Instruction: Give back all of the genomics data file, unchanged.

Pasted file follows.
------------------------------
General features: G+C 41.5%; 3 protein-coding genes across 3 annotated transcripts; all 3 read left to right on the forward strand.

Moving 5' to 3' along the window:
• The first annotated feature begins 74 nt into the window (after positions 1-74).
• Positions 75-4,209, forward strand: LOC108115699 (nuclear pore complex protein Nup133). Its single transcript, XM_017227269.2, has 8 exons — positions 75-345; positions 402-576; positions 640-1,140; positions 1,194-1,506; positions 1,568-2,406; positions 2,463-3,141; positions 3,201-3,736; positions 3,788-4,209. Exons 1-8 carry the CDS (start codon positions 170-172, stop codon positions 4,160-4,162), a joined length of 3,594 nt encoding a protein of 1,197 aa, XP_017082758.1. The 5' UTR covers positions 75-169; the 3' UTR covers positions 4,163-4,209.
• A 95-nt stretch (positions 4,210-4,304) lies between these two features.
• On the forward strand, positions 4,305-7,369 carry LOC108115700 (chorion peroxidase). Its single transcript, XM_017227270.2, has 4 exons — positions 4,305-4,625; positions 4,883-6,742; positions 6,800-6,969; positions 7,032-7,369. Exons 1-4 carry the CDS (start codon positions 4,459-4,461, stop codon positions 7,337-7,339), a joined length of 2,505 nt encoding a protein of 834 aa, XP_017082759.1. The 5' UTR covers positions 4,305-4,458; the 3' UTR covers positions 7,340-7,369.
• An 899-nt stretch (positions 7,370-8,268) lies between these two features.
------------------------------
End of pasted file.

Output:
General features: G+C 41.5%; 3 protein-coding genes across 3 annotated transcripts; all 3 read left to right on the forward strand.

Moving 5' to 3' along the window:
• The first annotated feature begins 74 nt into the window (after positions 1-74).
• Positions 75-4,209, forward strand: LOC108115699 (nuclear pore complex protein Nup133). Its single transcript, XM_017227269.2, has 8 exons — positions 75-345; positions 402-576; positions 640-1,140; positions 1,194-1,506; positions 1,568-2,406; positions 2,463-3,141; positions 3,201-3,736; positions 3,788-4,209. Exons 1-8 carry the CDS (start codon positions 170-172, stop codon positions 4,160-4,162), a joined length of 3,594 nt encoding a protein of 1,197 aa, XP_017082758.1. The 5' UTR covers positions 75-169; the 3' UTR covers positions 4,163-4,209.
• A 95-nt stretch (positions 4,210-4,304) lies between these two features.
• On the forward strand, positions 4,305-7,369 carry LOC108115700 (chorion peroxidase). Its single transcript, XM_017227270.2, has 4 exons — positions 4,305-4,625; positions 4,883-6,742; positions 6,800-6,969; positions 7,032-7,369. Exons 1-4 carry the CDS (start codon positions 4,459-4,461, stop codon positions 7,337-7,339), a joined length of 2,505 nt encoding a protein of 834 aa, XP_017082759.1. The 5' UTR covers positions 4,305-4,458; the 3' UTR covers positions 7,340-7,369.
• An 899-nt stretch (positions 7,370-8,268) lies between these two features.